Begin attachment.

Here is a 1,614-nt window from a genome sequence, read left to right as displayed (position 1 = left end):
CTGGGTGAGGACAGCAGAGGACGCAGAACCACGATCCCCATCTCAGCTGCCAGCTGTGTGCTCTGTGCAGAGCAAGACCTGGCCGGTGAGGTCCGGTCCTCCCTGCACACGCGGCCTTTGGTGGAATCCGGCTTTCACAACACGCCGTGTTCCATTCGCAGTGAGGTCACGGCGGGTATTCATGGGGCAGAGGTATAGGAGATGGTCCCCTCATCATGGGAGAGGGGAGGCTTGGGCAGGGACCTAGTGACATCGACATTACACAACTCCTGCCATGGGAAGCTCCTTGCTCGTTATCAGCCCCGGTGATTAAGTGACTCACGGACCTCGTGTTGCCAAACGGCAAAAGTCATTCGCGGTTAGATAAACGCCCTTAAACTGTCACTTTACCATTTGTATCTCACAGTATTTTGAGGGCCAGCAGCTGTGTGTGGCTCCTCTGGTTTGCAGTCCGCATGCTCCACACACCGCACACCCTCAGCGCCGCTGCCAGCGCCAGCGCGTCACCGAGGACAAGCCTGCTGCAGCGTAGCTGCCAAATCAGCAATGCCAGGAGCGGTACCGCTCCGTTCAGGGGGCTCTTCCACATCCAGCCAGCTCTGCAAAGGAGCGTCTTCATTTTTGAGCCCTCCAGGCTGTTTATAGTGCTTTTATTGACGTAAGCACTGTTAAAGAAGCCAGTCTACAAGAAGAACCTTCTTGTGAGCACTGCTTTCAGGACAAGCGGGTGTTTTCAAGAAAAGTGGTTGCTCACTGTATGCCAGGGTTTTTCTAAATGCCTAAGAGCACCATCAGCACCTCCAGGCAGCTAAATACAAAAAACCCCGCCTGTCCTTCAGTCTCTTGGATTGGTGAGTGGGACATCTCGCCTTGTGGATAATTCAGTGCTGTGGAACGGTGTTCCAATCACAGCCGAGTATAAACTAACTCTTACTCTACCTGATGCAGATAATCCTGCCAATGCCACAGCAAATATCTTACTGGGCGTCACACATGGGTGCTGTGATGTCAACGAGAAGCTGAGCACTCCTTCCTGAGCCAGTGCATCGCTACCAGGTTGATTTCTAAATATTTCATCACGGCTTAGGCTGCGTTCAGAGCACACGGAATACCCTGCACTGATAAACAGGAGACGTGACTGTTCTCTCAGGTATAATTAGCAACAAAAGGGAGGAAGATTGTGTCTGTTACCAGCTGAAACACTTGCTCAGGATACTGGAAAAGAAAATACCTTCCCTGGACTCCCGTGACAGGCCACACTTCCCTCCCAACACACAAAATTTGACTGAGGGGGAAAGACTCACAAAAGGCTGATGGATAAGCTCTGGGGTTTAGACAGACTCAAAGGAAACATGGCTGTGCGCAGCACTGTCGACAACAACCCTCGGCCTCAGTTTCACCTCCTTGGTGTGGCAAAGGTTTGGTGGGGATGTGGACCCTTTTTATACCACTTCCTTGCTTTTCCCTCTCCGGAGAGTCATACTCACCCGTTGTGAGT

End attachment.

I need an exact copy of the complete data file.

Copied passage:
Here is a 1,614-nt window from a genome sequence, read left to right as displayed (position 1 = left end):
CTGGGTGAGGACAGCAGAGGACGCAGAACCACGATCCCCATCTCAGCTGCCAGCTGTGTGCTCTGTGCAGAGCAAGACCTGGCCGGTGAGGTCCGGTCCTCCCTGCACACGCGGCCTTTGGTGGAATCCGGCTTTCACAACACGCCGTGTTCCATTCGCAGTGAGGTCACGGCGGGTATTCATGGGGCAGAGGTATAGGAGATGGTCCCCTCATCATGGGAGAGGGGAGGCTTGGGCAGGGACCTAGTGACATCGACATTACACAACTCCTGCCATGGGAAGCTCCTTGCTCGTTATCAGCCCCGGTGATTAAGTGACTCACGGACCTCGTGTTGCCAAACGGCAAAAGTCATTCGCGGTTAGATAAACGCCCTTAAACTGTCACTTTACCATTTGTATCTCACAGTATTTTGAGGGCCAGCAGCTGTGTGTGGCTCCTCTGGTTTGCAGTCCGCATGCTCCACACACCGCACACCCTCAGCGCCGCTGCCAGCGCCAGCGCGTCACCGAGGACAAGCCTGCTGCAGCGTAGCTGCCAAATCAGCAATGCCAGGAGCGGTACCGCTCCGTTCAGGGGGCTCTTCCACATCCAGCCAGCTCTGCAAAGGAGCGTCTTCATTTTTGAGCCCTCCAGGCTGTTTATAGTGCTTTTATTGACGTAAGCACTGTTAAAGAAGCCAGTCTACAAGAAGAACCTTCTTGTGAGCACTGCTTTCAGGACAAGCGGGTGTTTTCAAGAAAAGTGGTTGCTCACTGTATGCCAGGGTTTTTCTAAATGCCTAAGAGCACCATCAGCACCTCCAGGCAGCTAAATACAAAAAACCCCGCCTGTCCTTCAGTCTCTTGGATTGGTGAGTGGGACATCTCGCCTTGTGGATAATTCAGTGCTGTGGAACGGTGTTCCAATCACAGCCGAGTATAAACTAACTCTTACTCTACCTGATGCAGATAATCCTGCCAATGCCACAGCAAATATCTTACTGGGCGTCACACATGGGTGCTGTGATGTCAACGAGAAGCTGAGCACTCCTTCCTGAGCCAGTGCATCGCTACCAGGTTGATTTCTAAATATTTCATCACGGCTTAGGCTGCGTTCAGAGCACACGGAATACCCTGCACTGATAAACAGGAGACGTGACTGTTCTCTCAGGTATAATTAGCAACAAAAGGGAGGAAGATTGTGTCTGTTACCAGCTGAAACACTTGCTCAGGATACTGGAAAAGAAAATACCTTCCCTGGACTCCCGTGACAGGCCACACTTCCCTCCCAACACACAAAATTTGACTGAGGGGGAAAGACTCACAAAAGGCTGATGGATAAGCTCTGGGGTTTAGACAGACTCAAAGGAAACATGGCTGTGCGCAGCACTGTCGACAACAACCCTCGGCCTCAGTTTCACCTCCTTGGTGTGGCAAAGGTTTGGTGGGGATGTGGACCCTTTTTATACCACTTCCTTGCTTTTCCCTCTCCGGAGAGTCATACTCACCCGTTGTGAGT